Africa in and of the world

Archaeological perspectives on globalization in the longue durée

Authored by: Paul J. Lane

The Routledge Handbook of Archaeology and Globalization

Print publication date:  November  2016
Online publication date:  November  2016

Print ISBN: 9780415841306
eBook ISBN: 9781315449005
Adobe ISBN:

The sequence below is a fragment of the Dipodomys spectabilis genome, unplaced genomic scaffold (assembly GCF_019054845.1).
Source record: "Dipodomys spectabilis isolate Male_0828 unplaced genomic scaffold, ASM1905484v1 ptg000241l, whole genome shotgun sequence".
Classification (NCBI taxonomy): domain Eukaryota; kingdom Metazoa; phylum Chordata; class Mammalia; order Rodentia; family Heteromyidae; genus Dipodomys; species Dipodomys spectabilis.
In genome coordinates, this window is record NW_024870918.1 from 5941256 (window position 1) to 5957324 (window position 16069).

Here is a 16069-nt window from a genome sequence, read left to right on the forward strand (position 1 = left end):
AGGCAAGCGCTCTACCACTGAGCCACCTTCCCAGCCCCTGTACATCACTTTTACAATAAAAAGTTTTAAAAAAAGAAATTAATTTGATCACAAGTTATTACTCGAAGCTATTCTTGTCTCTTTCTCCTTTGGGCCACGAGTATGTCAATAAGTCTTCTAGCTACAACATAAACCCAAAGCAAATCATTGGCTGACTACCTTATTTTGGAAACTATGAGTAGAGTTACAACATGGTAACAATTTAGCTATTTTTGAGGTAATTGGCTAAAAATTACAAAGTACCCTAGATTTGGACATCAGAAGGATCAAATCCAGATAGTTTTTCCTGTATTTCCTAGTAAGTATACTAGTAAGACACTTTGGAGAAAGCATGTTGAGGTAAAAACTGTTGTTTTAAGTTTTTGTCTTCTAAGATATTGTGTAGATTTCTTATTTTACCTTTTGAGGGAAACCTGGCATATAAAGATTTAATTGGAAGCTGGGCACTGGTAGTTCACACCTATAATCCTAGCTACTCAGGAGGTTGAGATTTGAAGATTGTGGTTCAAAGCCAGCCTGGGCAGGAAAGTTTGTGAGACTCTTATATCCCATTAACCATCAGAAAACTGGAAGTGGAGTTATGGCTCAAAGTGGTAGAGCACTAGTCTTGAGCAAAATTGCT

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Knowing where to begin with Africa, as a continent, an idea, a well-spring of identity, or as lived reality, can often present particular challenges, although maybe rather different ones, for both external observers and those who lay claim to it as their ancestral home (whether they now live there, or not). This is certainly true when attempting to link ‘Africa’ and ‘globalization’. Conventional wisdom, and probably the majority of popular opinion in the West, most likely would suggest that the continent has only relatively recently, say since 1945 or thereabouts, been touched by the forces of globalization, and that overall neither Africans nor their continent have been especially well served as a result (see essays, for instance, in Shizha and Diallo 2015). There might be some acknowledgement that European colonial powers still held sway, at least in name if nothing else, over the greater part of the continent in 1945 and in some areas had done so for several centuries. But prior to the end of Empire that the conclusion of World War II presaged, convention and popular opinion in the West, even in the second decade of the twenty-first century, are still quite likely to imagine that the tasks of the colonizing powers prior to the outbreak of war had been opening up the continent for commerce and, although perhaps out of political correctness no longer articulated as bluntly, holding savagery at bay.

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